Fellow: Awarded 2012
Field of Study: African Studies
Competition: US & Canada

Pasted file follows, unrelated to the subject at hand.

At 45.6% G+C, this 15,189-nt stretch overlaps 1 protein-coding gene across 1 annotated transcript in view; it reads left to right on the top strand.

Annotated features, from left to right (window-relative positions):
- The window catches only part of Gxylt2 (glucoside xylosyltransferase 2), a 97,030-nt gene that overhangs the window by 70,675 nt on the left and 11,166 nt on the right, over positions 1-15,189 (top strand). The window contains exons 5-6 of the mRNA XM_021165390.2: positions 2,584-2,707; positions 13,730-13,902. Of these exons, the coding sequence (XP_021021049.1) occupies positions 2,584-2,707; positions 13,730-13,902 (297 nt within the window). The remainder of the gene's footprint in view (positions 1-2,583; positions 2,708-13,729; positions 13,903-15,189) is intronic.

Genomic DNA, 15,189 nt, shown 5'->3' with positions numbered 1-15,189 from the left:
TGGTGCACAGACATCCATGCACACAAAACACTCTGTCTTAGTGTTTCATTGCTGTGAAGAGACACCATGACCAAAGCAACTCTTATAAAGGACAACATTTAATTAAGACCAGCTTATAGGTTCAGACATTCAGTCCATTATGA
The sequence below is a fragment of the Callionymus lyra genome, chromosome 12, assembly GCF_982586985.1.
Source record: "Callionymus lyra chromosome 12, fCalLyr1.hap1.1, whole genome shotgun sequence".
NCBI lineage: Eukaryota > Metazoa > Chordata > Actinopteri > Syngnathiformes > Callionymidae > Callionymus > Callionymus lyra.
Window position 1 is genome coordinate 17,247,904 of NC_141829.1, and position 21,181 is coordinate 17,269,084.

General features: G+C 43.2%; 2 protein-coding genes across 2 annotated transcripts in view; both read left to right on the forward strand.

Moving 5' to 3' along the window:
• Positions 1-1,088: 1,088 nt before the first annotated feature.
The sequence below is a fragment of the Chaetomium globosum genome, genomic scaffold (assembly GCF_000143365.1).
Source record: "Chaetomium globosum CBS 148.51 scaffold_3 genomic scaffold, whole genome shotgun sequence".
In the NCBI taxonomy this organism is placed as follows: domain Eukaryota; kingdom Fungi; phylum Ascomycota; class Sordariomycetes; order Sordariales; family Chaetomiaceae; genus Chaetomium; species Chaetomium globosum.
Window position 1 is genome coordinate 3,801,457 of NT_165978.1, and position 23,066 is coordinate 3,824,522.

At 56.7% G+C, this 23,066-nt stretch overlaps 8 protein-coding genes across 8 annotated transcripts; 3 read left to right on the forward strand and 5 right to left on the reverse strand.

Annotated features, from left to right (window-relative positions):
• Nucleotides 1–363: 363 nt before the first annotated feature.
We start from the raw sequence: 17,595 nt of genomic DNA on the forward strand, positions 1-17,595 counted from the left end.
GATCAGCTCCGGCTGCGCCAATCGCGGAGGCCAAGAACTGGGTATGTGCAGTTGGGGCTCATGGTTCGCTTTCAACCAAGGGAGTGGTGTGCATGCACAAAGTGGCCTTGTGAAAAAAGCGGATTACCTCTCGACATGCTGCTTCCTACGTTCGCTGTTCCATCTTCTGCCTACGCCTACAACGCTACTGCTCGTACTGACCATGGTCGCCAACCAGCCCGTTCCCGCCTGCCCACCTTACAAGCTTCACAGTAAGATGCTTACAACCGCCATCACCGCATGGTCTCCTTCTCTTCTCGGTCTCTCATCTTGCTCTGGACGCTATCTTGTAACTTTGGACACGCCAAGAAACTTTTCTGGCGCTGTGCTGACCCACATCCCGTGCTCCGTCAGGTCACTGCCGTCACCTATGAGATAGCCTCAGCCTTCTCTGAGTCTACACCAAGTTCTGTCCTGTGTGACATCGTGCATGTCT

Luise White is professor of history at the University of Florida, where she has taught since 1998. Trained in Great Britain in the era of Thompsonian social history, she spent most of her career researching and writing the social and cultural history of colonial East and Central Africa, using interviews to recuperate the lives and experiences of colonized people. When she began working on Zimbabwe (formerly Rhodesia, before that Southern Rhodesia), the new project seemed like the best kind of departure, a chance to do something different—not only to write a political history of a place that had never been a formal colony, but to write one based entirely on written sources, including the extraordinary number of novels and memoirs Rhodesians wrote. Indeed, the unilateral declaration of independence (UDI) by Rhodesia’s white minority in 1965 seemed to be a perfect anomaly, the lone exception to the orderly processes of decolonization of the 1960s. Several archives and articles later, however, it was impossible to disentangle the political from the social, or the oral from the written: in Zimbabwe she had frequent conversations with participants in these events, and, on closer reading, the novels were often intertextual with memoirs that were formulaic in the extreme. More important, perhaps, was that the fourteen years of Rhodesia’s renegade independence was less of an anomaly than it was a set of shifting practices that reflected increasingly transnational ideas about race and culture. In this, Rhodesian independence threw not only colonization but decolonization into high relief. As the project changed, the questions that emerged from conversations, files, official documents, novels, and memoirs came to be about how citizenship was imagined, and how that imaginary opened and closed the spaces that allowed for differences in culture and history. To address this question, this book project is a history of the African franchise in Rhodesia and the broader question of how one-man, one-vote became the natural logic of decolonization. Voter qualification, with its minutia of which income was equivalent to how many years of schooling, and how African incomes, or years of schooling, could be rendered equivalent to that of whites, illustrated the core of ideas about, and experiences of, racial domination. This book is organized around Rhodesia’s many constitutions, and examines how ideas about difference, history, culture and citizenship were deployed in a racialized regime in the era of African decolonization.